We have really hit that lovely time of year in Texas in that we don’t need the air conditioner 24/7 and we can actually sit outside, stitch, read and enjoy the mild temperatures. Mind you, we aren’t complaining about our summer one bit though. It was very mild compared to some we have had in the past (I remember having more than 50 days of over 100 degree temperatures when I was pregnant with my daughter in 1998 – yuck). I cannot think of 10 such days this year. Yes, I know it has been quite some time since we have had a post, but we truly have good reasons for the absence. In July, we always take the month off so our members can enjoy time with their families. In August, we held our Member Stash Sale, so our meeting was abbreviated so everyone would have an opportunity to shop the goodies from other members’ stash collections. There were some very nice goodies to be had!
Now onto September, which was quite special, when we hosted Ms. Sandra Ball. Ms. Ball traveled from Salt Lake City, Utah to share with us her presentation on Victorian Mourning Traditions and Samplers as well as a discussion on cemeteries and tombstones. Ms. Ball’s presentation began with mourning traditions dating back to the medieval times up through modern times. Most of her discussions centered around the 1800s to early 1900s.
Before the modern era, did you know that the general mourning period for people was two years? American mourning traditions were very similar to European traditions. For the first year, widows wore all (dull) black widow’s weeds from head to toe. When widows had about 9 months left in their mourning period, they would begin to remove their veils and add jewelry to their attire. For the remaining 3 to 6 months of their mourning period, they began to slowly add color to their attire. However, if widows took off their mourning clothes too soon, they would be considered promiscuous. However, some people, such as Queen Victoria, would continue to wear their widow’s weeds for much longer periods of time. Queen Victoria wore her widow’s weeds for the remainder of her life, which was 40 years after Prince Albert passed away.
Women were not the only ones to wear mourning clothes. Men would wear black arm bands, and often were still wearing their arm bands when they got married to their next wife. Children generally wore white clothing with a
black arm band as well.
Ms. Ball also presented photographs of different types of mourning clothes as well as mourning jewelry. One item that was of particular interest was a “Tear Catcher”.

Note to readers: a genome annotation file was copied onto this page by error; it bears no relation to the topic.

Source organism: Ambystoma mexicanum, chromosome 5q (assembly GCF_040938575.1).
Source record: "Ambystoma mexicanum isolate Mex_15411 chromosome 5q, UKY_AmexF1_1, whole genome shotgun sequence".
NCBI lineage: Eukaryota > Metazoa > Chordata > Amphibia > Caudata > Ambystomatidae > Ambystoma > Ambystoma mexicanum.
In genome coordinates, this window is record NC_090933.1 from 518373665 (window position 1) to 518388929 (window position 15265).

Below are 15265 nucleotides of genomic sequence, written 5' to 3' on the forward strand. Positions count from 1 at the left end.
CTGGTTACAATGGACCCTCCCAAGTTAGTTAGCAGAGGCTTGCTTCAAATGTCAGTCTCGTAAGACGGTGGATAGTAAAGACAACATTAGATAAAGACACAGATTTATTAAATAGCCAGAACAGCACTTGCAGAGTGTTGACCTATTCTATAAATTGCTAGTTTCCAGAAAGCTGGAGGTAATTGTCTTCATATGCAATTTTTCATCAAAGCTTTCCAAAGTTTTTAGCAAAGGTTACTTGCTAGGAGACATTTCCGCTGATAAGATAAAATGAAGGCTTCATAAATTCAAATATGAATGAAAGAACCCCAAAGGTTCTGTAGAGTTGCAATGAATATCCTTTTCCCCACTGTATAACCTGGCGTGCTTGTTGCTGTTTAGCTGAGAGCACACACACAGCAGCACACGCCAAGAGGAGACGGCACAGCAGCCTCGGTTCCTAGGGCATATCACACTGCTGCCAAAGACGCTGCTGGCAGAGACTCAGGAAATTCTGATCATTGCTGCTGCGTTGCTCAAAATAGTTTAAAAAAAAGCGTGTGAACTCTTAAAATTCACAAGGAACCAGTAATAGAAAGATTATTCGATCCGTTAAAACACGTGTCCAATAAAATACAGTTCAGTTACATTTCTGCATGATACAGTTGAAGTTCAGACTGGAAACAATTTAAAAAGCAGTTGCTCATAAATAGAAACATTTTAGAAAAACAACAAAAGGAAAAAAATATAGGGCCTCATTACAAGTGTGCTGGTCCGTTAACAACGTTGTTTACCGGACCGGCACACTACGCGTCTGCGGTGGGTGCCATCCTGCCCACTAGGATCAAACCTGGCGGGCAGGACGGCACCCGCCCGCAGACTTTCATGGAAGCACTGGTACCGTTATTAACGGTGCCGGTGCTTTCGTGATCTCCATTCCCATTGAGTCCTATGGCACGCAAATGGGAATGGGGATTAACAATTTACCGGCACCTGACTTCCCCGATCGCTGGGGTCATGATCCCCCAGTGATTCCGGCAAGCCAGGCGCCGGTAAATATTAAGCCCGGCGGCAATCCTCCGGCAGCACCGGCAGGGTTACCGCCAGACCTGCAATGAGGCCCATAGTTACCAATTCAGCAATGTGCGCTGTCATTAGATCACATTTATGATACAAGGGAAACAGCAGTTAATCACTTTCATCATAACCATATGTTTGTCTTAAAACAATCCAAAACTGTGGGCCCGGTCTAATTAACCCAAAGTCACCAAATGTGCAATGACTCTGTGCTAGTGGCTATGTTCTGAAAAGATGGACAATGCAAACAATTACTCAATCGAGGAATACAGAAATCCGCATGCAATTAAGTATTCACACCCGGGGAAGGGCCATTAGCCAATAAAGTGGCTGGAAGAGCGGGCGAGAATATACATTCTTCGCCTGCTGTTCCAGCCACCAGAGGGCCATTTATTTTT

Soldiers would present these glass vials to their sweethearts when they were leaving for battle hoping that the vial would be full of their wife’s tears when they returned. However, if they did not return, the wife would sometimes take the vial to the soldier’s grave a year after their husband’s death and pour it on the grave.
If you find some of this information interesting, one book Ms. Ball recommended was Mourning Art & Jewelry by Maureen DeLorme.
Another aspect of mourning that Ms. Ball discussed was the tradition of having family portraits made with deceased family members. As photographs were not as readily available, and sometimes there may have only been a couple pictures to memorialize a family, when a family member passed, a portrait was taken with the deceased. If you’re interested in this topic, Ms. Ball shared with us another book, Beyond the Dark Veil: Post Mortem & Mourning Photography from the Thanatos Archive by Jack Mord.
We then were treated to a lovely slide show of different mourning samplers stitched to commemorate loved ones. There is a great description of these types of samplers on The Scarlet Letter website here along with a couple examples of original mourning samplers.
Lastly, Ms. Ball presented us with another slide show of a variety of grave yards she has visited. Early American headstones were rather harsh had a damning feel to them. But over time, you can see changes to headstone designs, which reflected the changes in the perception of death. Here is a Country Living slide show of historical graveyards in America to visit on your travels. Cemeteries can be interesting places to visit when you are traveling.
Finally, as you all know, headstones feature two dates, our birth and our death, but remember its what happens during the dash between the years that is important. As a side note to Ms. Ball’s discussion, she invited us to visit the Sampler Survey website to register and view samplers. We would like to extend a big thank you to Ms. Ball for such an enlightening evening.
Now on to our Member’s Show and Tell:
Robert’s eyesight is terrific as this is stitched on 52/60 linen with Tudor Silks.
Adam is a young stitcher who we would like to encourage in his stitching. Adam, keep up the great work!
Project bag finished by Betty H.
We have a future grandma in our midst.
Pink Batiste, Geometric smocking with white DMC Perle Cotton #8
Barbie made one for each month. Carter Onesies, each with an iron-on design Barbie created from a printed graphic. She embellished them with eyelets around the neck, arm bands and legs, and threaded 1/8″ pink satin ribbon
through a sewn ribbon carrier.
Aren’t they so sweet? Congratulations to Barbie and her family.
Our final show and tell piece is just spectacular!
This piece is 36 inches long and is stitched on 40 count linen. Michelle worked on this sampler on Sundays for the past five years. She amazingly put in the final stitches during our September meeting to bring it completion. She also placed special messages in her sampler, with a tribute to Sylvia (another member of TRSG) as well as her furry feline friends. The grass on the lower portion of sampler is spectacular too, with one color going diagonally one way, and a lighter color running diagonally another way. Way to go Michelle!